Student Loan Fix Headed for White House
An unlikely coalition of students, lenders and members of Congress has reached an agreement that may ensure long-term gains for those who have to borrow money for college.
The House of Representatives in January approved legislation that would set student loan interest rates and rate formulas at levels acceptable to both student groups and banks. Several financial institutions had said they might be forced to leave the student loan business because of a scheduled 2003 change in how to calculate student loan interest rates.
Congress and the higher education community reached a short-term fix five years ago, but banks complained that the formula envisioned for next year would eat so far into profit margins that it would make participation in the loan process untenable in the future.
But the issue required careful negotiation, as advocates for students also wanted assurances that borrowers would realize savings when they pay off their educational loans.
The Senate approved the measure in December. The bill, S. 1762, now goes to the White House.
Under the bill now ready for President Bush’s signature, the government would halt the planned change in the student loan interest formula planned for next year. However, the agreement also would set an interest rate for students of 6.8 percent by 2006.
Although students currently pay slightly lower rates now because of interest rate reductions, the system also allows banks to charge variable — and higher — rates based on yields on U.S. Treasury bonds.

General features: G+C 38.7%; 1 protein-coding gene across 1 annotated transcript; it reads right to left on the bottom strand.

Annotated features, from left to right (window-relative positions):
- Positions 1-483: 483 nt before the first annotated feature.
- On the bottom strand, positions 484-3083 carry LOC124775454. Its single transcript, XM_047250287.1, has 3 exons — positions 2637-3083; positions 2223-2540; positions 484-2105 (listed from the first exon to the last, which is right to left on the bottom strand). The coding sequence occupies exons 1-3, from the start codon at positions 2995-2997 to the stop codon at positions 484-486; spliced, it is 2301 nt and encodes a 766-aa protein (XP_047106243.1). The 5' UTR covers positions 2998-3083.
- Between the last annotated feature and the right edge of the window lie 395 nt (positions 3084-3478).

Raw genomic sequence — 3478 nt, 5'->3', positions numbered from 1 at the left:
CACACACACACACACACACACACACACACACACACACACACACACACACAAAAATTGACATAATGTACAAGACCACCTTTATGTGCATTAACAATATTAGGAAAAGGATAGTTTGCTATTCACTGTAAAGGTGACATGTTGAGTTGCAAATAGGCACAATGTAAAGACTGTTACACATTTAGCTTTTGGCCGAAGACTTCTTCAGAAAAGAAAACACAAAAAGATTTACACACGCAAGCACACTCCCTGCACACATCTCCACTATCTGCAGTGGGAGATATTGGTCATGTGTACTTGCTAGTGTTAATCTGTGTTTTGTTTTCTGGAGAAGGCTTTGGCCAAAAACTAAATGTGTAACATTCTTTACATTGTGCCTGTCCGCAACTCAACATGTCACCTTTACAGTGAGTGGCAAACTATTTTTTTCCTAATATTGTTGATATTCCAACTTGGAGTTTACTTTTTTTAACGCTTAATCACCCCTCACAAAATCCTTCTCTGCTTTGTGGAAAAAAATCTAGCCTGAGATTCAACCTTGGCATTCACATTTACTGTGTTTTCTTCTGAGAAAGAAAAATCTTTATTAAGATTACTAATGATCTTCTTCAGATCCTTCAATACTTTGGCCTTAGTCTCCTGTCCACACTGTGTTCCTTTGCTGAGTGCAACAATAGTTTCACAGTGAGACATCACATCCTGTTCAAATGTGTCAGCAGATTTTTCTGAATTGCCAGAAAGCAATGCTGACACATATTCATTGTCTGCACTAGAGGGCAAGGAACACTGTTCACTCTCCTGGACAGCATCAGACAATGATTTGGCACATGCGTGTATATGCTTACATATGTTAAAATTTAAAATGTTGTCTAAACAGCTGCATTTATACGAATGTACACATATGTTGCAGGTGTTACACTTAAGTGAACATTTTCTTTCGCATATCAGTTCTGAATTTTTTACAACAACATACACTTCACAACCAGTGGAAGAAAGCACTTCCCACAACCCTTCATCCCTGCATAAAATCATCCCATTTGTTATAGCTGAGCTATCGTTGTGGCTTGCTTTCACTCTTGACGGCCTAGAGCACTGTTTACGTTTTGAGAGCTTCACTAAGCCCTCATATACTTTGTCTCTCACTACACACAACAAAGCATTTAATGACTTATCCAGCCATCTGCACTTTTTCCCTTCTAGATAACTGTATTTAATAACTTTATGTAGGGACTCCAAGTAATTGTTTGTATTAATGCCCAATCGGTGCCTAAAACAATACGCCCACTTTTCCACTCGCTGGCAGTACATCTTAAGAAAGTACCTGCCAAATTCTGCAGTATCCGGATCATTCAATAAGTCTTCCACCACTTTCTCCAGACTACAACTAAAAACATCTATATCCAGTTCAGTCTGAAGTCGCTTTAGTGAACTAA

Should banks need to set their interest rates above 6.8 percent in the future, the federal government may step in to cover the difference between this maximum allowable rate for consumers and the higher interest rates required by banks. House lawmakers say this would require the federal government to provide more than $3 billion through 2011.
“The agreement we reached in 1998 is now running against the clock,” says Rep. Howard “Buck” McKeon, R-Calif., who chairs the House higher education subcommittee. Without a long-term extension past this year, “students and parents will be unable to obtain these low-cost loans.”
Rep. George Miller, D-Calif., senior Democrat on the House education panel, says the agreement averts a potentially dangerous situation that arose last year when some lawmakers “proposed raising the interest rates on students to ensure these bank profits.” The new bipartisan agreement provides for a “stable loan program without higher rates,” he says.
As a result, the average student should save about $400, according to Miller.
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